stringToSign.append(request.getMethod() + "\n");
stringToSign.append("\n\n0\n\n");
stringToSign.append(headers.get("content-type").get(0) + "\n");
stringToSign.append("\n\n\n\n\n\n");

// remaining code part
}
[/code]

The authorization header should be like

[code] Authorization="[SharedKey|SharedKeyLite] <AccountName>:<Signature>"
[/code]

The createAuthorizationHeader() method mainly creates the “<Signature>” string. The “Signature” is a HMAC-SHA256 based computed hash of the following content:

[code] GET\n /*HTTP Verb*/
\n /*Content-Encoding*/
\n /*Content-Language*/
\n /*Content-Length*/
\n /*Content-MD5*/
\n /*Content-Type*/
\n /*Date*/
\n /*If-Modified-Since */
\n /*If-Match*/
\n /*If-None-Match*/
\n /*If-Unmodified-Since*/
\n /*Range*/
x-ms-date:Sun, 11 Oct 2009 21:49:13 GMT\nx-ms-version:2009-09-19\n /*CanonicalizedHeaders*/
/myaccount/myaccount/acontainer\ncomp:metadata\nrestype:container\ntimeout:20 /*CanonicalizedResource*/
[/code]

For more details about this, visit: http://msdn.microsoft.com/en-us/library/windowsazure/dd179428.aspx
The above Java code adds the string starting from GET to Range. For this demonstration, I skipped most of the headers with newline and added only content-length and content-type headers. The below code constructs the CanonicalizedHeaders.

[code lang="java"] List httpStorageHeaderNameArray = new ArrayList();

for(String key : headers.keySet()) {
if(key.toLowerCase().startsWith(HeaderPrefixMS)) {
httpStorageHeaderNameArray.add(key.toLowerCase());
}
}

Collections.sort(httpStorageHeaderNameArray);
for(String key : httpStorageHeaderNameArray) {
stringToSign.append(key + ":" + headers.get(key).get(0) + "\n");
}
[/code]

The below code constructs the CanonicalizedResource.

[code lang="java"] java.util.regex.Matcher matcher = urlAbsolutePathPattern.matcher(request.getUrl());
String absolutePath = "";

if(matcher.find()) {
absolutePath = matcher.group(1);
}else {
throw new IllegalArgumentException("resourcePath");
}
stringToSign.append("/" + this.accountName + "/" + absolutePath);
if(absolutePath.length() > 0) stringToSign.append("/");

stringToSign.append("\n");

List paramsArray = new ArrayList();
for(String key : request.getQueryParams().keySet()) {
paramsArray.add(key.toLowerCase());
}
Collections.sort(paramsArray);
for(String key : paramsArray) {
stringToSign.append(key + ":" + request.getQueryParams().get(key).get(0) + "\n");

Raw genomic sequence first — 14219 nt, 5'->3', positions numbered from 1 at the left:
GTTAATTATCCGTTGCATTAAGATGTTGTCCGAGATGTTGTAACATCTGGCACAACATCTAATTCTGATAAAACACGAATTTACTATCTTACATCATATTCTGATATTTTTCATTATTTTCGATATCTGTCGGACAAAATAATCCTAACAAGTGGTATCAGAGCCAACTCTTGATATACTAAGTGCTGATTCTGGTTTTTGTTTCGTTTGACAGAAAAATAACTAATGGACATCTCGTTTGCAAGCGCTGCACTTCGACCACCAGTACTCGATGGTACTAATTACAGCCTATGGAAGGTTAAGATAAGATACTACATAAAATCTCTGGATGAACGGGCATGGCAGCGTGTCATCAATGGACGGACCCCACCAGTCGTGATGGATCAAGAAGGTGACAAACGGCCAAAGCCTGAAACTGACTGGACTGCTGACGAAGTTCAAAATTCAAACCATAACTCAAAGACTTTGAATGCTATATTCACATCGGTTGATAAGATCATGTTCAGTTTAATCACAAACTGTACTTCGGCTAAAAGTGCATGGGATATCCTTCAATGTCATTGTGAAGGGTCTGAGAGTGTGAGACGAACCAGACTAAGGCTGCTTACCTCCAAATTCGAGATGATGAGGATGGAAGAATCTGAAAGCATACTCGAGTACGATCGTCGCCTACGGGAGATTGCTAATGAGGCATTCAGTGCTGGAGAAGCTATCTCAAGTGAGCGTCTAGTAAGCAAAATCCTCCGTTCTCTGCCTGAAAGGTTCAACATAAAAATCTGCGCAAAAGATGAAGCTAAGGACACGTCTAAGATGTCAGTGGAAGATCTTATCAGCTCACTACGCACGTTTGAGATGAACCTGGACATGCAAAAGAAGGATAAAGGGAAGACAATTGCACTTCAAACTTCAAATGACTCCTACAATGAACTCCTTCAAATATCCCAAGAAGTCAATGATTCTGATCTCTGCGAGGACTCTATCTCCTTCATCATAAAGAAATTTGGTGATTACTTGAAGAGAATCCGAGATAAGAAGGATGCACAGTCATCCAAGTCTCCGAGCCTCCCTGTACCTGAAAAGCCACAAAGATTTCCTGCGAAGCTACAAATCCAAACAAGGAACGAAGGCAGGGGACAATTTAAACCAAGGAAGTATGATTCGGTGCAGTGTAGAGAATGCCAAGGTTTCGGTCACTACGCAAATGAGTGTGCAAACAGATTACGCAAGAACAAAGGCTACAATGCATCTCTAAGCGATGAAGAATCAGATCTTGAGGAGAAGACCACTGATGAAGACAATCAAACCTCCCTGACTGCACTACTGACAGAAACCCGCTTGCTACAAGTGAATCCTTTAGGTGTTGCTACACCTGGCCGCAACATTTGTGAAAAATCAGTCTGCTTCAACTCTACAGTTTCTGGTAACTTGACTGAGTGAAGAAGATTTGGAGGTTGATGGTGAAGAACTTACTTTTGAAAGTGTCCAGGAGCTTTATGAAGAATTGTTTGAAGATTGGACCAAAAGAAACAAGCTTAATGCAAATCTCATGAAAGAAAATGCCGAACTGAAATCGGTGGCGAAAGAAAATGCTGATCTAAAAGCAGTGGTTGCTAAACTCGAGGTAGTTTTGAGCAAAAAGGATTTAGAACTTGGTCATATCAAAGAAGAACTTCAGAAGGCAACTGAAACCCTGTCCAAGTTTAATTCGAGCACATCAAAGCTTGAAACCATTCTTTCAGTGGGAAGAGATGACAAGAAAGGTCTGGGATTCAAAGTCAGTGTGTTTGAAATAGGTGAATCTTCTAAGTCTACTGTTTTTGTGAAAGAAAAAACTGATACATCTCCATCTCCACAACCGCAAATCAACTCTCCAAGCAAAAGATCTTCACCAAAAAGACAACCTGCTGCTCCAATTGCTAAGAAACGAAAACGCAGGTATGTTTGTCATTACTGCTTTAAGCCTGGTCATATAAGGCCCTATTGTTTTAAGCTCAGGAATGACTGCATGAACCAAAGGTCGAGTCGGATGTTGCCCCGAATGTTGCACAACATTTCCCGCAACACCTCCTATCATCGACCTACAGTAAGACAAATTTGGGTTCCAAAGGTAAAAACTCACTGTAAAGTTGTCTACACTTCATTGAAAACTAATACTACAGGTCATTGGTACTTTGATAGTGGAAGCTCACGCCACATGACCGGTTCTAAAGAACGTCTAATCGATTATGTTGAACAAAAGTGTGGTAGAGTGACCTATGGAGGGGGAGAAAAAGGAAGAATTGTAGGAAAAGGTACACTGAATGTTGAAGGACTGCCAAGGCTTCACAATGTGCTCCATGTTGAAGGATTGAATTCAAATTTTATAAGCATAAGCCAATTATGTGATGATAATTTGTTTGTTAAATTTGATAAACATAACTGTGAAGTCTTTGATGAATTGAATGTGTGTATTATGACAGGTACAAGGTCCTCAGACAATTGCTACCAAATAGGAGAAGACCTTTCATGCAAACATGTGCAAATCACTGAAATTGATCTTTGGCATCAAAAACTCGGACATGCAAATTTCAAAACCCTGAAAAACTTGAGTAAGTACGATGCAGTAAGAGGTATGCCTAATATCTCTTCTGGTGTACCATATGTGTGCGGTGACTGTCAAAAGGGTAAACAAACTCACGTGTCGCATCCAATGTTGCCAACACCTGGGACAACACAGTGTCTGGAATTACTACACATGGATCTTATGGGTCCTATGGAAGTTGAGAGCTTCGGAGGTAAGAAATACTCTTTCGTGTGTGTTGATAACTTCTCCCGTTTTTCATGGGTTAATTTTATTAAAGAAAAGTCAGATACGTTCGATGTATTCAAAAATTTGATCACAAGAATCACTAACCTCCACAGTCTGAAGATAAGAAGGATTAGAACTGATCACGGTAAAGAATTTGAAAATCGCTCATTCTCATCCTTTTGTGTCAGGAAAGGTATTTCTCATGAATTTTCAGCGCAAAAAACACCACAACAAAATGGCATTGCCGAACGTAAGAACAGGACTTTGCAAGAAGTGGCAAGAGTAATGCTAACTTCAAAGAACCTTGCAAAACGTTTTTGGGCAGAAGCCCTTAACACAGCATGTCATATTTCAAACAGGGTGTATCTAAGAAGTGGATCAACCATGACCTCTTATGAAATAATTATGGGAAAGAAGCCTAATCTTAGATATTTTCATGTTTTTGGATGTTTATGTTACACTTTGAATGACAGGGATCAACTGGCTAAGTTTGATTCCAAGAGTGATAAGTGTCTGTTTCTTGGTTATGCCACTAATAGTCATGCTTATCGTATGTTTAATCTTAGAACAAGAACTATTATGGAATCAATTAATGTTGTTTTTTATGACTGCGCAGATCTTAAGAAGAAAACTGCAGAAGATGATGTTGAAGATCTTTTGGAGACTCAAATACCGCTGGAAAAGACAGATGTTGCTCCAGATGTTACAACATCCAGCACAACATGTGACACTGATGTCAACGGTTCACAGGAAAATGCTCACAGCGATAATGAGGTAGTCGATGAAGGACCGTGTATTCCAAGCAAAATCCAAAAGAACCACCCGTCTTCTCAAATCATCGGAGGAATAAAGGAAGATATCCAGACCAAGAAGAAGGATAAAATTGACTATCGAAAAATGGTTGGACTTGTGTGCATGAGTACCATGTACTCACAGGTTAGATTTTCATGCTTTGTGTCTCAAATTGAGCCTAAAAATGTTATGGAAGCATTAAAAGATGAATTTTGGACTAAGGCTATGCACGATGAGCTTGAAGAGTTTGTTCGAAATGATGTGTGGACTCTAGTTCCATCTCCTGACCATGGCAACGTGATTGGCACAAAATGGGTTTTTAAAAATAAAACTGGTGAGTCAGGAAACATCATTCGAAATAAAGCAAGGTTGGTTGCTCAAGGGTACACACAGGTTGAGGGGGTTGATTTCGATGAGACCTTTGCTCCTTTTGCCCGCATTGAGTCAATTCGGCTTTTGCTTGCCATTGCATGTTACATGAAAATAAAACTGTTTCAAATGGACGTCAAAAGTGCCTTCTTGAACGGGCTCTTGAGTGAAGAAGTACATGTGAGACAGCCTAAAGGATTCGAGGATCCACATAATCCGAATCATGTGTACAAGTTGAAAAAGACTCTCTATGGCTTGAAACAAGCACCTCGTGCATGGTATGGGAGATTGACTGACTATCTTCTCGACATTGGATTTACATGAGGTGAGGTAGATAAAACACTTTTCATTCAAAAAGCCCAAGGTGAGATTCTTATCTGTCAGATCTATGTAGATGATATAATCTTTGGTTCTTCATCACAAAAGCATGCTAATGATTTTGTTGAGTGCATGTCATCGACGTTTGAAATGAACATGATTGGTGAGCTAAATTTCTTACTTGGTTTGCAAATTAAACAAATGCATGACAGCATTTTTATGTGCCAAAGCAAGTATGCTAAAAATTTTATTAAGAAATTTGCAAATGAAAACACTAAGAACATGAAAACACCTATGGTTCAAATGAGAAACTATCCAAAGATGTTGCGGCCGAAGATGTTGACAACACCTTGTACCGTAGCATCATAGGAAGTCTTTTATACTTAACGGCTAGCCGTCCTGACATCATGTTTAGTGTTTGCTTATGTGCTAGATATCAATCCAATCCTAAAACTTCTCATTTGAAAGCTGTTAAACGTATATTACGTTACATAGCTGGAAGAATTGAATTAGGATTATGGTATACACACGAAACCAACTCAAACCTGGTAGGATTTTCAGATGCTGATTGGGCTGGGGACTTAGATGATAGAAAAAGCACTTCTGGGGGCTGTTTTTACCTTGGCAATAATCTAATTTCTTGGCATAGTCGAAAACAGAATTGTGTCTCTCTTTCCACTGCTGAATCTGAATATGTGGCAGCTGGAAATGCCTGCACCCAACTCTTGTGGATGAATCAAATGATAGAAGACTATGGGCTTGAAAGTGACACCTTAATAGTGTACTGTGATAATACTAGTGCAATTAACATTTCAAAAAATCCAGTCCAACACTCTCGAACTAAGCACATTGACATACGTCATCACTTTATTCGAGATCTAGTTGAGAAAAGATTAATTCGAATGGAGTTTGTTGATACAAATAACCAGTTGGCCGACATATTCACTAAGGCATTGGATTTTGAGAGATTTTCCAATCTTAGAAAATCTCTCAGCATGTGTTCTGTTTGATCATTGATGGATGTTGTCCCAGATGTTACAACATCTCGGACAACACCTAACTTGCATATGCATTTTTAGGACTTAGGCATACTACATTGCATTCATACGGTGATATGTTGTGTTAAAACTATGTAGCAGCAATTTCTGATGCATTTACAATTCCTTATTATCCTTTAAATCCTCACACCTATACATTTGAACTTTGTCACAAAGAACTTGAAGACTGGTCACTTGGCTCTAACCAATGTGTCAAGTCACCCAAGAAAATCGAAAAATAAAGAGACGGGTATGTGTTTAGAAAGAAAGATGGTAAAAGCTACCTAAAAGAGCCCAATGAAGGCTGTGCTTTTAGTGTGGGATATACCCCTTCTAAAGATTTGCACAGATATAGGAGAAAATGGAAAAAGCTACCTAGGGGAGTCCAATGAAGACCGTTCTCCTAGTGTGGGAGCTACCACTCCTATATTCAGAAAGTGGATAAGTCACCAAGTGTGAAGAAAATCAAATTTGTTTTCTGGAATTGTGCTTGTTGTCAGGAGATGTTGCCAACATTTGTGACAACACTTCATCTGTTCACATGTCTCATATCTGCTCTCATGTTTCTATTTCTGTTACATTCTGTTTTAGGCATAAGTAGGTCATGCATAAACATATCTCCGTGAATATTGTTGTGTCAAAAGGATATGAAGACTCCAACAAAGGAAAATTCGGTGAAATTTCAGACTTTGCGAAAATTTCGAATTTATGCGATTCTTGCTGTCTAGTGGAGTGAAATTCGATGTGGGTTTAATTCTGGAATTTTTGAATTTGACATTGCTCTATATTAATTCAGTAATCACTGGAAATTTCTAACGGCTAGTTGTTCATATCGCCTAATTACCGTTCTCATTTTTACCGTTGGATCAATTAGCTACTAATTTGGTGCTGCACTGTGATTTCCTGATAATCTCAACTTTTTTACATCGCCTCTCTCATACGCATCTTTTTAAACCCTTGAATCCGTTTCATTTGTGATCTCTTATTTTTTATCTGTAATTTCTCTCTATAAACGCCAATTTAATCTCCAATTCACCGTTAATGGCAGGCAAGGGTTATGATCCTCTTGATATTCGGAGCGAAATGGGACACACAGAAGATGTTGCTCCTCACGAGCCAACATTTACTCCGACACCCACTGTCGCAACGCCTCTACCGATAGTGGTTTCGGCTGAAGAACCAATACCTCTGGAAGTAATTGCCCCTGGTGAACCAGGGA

}
[/code]

Finally, the whole string should be signed with by the shared key.

[code lang="java"] byte[] dataToMac = stringToSign.substring(0, stringToSign.length() -1).getBytes("UTF-8");

SecretKeySpec signingKey = new SecretKeySpec(secretKey, "HmacSHA256");
Mac hmacSha256 = Mac.getInstance("HmacSHA256");
hmacSha256.init(signingKey);
byte[] rawMac = hmacSha256.doFinal(dataToMac);
return Base64.encodeBase64String(rawMac);
[/code]

The Calling Side

At the calling end, when you invoke the get() method, it returns the com.ning.http.client.Request instance.  You can make request asynchronously using Ning’s async library as shown below

[code lang="java"] AzureStorage blobStorage = new AzureStorage("account-name", "blob|table|queue", "sharedkey");
Request request = blobStorage.get("ablobcontainer/?restype=container&comp=list");
AsyncHttpClient client = new AsyncHttpClient();
ListenableFuture response = client.executeRequest(request, new AsyncHandler() {
private final Response.ResponseBuilder builder = new Response.ResponseBuilder();

public STATE onBodyPartReceived(final HttpResponseBodyPart content) throws Exception {
builder.accumulate(content);
return STATE.CONTINUE;
}

public STATE onStatusReceived(final HttpResponseStatus status) throws Exception {
builder.accumulate(status);
return STATE.CONTINUE;
}

public STATE onHeadersReceived(final HttpResponseHeaders headers) throws Exception {
builder.accumulate(headers);
return STATE.CONTINUE;
}

public Response onCompleted() throws Exception {
return builder.build();
}

public void onThrowable(Throwable arg0) {
// TODO Auto-generated method stub

}
});
[/code]

Visit http://sonatype.github.com/async-http-client/request.html for more details about the above code. After that, you can do other computations. When you reach the place where you want the response for the asynchronous request, you can do the following:

[code lang="java"]

// till here, there are other interesting computation done

while(! response.isDone()) {
if(response.isCancelled()) break;
}

Response actualResponse;
try {
actualResponse = response.get();

System.out.println(actualResponse.getStatusCode());
System.out.println(actualResponse.getResponseBody());

} catch (InterruptedException e) {
// TODO Auto-generated catch block
e.printStackTrace();
} catch (ExecutionException e) {
// TODO Auto-generated catch block
e.printStackTrace();
}
[/code]

The “while” part just wait for the asynchronous operation to be completed. After that, it processes the com.ning.http.client.Response instance.

You can download the complete example from http://udooz.net/file-drive/doc_download/24-asyncazureaccessfromjava.html